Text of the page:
“A talebearer revealeth secrets: but he that is of a faithful spirit concealeth the matter” (Proverbs 11:13).
Are we talebearers, or do we have a faithful spirit? It is so easy to become specialists in the wrongdoing of others, and certainly, there is a time to speak up. The Scriptures say of elders/pastors, “Them that sin rebuke before all, that others also may fear” I Timothy 5:20.
We are told that “charity shall cover the multitude of sins” (I Peter 4:8). The driving force here is love. It is neither loving to pretend that wrong isn’t wrong, or that it doesn’t matter. This is not talking about exonerating those who should not be exonerated.
So then, what does it mean? We all have many faults, and many could and should be overlooked. Love does not rejoice in, or dwell on, the failings of others.
Here’s a simple test that should guide us well. If you are talking about the faults, the weaknesses, or the sins of others, why are you doing so?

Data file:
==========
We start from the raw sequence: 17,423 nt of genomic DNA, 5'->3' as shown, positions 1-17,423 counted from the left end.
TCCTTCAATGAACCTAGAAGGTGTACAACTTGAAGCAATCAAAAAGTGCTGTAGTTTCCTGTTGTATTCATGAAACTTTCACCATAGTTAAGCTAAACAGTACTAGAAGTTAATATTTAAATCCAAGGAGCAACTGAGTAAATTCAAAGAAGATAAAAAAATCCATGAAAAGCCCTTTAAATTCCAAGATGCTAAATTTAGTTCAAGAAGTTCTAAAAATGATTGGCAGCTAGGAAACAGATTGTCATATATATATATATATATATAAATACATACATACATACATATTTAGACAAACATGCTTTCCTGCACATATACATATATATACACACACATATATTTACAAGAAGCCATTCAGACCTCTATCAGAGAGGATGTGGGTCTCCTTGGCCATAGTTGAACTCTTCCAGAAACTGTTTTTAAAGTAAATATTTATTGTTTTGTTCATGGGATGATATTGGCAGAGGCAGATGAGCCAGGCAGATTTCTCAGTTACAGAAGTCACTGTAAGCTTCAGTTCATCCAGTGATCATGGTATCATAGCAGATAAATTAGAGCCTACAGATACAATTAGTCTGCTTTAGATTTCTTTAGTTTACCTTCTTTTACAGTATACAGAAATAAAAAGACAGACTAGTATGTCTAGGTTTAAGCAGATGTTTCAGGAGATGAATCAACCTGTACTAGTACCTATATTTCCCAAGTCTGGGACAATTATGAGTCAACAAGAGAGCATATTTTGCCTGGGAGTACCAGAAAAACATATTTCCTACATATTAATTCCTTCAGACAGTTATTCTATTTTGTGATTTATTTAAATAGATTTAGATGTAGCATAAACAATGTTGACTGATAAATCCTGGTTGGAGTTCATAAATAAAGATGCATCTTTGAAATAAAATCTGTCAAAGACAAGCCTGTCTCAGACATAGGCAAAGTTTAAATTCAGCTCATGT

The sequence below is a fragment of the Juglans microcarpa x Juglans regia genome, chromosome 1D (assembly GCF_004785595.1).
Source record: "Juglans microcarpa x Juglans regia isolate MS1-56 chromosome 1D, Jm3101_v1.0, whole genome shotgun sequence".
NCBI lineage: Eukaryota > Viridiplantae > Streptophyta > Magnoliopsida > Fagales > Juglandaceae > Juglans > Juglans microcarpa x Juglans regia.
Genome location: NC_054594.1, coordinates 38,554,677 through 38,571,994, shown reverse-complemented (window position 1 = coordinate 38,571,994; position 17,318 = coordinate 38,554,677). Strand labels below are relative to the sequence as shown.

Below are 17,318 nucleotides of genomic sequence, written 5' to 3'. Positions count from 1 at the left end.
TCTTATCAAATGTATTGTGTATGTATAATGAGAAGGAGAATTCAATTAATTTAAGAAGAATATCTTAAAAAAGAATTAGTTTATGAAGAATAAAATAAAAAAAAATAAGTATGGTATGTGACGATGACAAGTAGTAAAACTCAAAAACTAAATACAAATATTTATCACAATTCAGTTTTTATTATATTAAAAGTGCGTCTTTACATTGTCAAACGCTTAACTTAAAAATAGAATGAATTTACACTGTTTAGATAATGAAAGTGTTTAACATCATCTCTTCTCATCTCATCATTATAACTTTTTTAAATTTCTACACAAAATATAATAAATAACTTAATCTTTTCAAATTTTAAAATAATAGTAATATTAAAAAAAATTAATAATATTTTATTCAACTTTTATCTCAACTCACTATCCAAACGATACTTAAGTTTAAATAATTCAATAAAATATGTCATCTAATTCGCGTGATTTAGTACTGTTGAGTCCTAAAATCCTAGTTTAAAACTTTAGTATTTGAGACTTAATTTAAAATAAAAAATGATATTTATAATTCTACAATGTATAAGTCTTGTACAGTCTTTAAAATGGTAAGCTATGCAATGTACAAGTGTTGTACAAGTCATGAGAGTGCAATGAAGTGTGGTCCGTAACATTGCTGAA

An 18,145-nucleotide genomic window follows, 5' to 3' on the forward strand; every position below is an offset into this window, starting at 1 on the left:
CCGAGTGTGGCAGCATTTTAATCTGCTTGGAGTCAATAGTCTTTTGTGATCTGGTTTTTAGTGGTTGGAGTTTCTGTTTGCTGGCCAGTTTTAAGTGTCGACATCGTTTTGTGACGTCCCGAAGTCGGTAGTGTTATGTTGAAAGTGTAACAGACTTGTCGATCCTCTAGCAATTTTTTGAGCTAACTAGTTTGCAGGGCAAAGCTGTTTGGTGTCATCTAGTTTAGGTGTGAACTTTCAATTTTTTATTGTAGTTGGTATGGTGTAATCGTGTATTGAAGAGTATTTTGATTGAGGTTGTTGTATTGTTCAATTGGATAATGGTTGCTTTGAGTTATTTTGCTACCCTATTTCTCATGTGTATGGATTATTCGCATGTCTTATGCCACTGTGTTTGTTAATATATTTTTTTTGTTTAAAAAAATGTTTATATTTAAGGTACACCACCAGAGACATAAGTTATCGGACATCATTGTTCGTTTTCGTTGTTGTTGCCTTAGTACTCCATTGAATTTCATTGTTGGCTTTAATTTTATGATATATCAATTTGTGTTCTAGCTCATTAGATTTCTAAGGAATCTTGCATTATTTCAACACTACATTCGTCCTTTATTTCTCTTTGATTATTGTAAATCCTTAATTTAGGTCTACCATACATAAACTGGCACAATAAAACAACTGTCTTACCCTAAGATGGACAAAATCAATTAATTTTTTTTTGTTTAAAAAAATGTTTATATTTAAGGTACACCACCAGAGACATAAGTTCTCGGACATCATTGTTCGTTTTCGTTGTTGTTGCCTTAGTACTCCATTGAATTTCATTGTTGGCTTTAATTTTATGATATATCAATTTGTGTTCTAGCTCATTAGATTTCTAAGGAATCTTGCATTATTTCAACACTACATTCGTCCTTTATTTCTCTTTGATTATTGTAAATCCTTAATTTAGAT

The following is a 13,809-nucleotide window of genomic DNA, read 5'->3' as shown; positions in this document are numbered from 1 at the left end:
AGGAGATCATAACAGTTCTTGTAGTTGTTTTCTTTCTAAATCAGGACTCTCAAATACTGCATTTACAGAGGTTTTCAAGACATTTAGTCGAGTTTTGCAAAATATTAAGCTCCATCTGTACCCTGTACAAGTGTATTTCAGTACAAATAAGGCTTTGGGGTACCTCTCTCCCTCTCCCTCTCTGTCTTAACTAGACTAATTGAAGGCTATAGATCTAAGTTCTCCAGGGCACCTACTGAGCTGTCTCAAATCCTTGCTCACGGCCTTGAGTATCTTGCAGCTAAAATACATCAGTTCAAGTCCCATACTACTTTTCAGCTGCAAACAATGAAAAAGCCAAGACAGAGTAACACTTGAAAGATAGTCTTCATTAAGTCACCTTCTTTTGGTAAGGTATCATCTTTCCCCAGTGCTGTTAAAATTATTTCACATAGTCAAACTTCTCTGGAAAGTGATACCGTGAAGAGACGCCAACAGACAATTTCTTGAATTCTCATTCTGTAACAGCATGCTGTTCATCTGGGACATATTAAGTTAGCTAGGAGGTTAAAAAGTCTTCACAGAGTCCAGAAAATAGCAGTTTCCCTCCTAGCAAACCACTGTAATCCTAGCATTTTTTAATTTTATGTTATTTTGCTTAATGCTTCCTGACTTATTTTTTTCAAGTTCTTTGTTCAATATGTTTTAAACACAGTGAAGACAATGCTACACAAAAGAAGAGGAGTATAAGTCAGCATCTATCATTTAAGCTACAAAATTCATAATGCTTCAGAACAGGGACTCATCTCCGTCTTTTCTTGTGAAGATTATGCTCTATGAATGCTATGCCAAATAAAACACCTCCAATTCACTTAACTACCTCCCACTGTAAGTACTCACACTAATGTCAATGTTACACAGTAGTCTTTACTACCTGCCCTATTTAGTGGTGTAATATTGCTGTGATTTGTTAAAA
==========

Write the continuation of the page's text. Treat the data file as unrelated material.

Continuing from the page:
Are you motivated by revenge, wanting to hurt her or get back at her for something she has done? Are you trying to exalt yourself, to make yourself look better because “I’m not as bad as he is”? Are you looking for sympathy because you have suffered at her hands? Are you showing off how righteous you are by condemning him? Or does it just make you feel better to let out how you are feeling about things?
What does any of that have to do with love?
It MIGHT be loving to talk about another’s faults if we are warning others of spiritual danger to themselves. It MIGHT be loving to seek godly counsel as to how we can best help someone or respond to their faults. It might even be loving to enlist another person to go with us to talk to someone about his faults.
But we should recognise that these “good reasons” to talk about someone else’s sin are often a cloak for those other sinful motivations.
If we really need to talk about someone else’s sin, in general, it should start and end with the person himself. Proverbs tells us that those with a “faithful spirit” are not tattle-tales.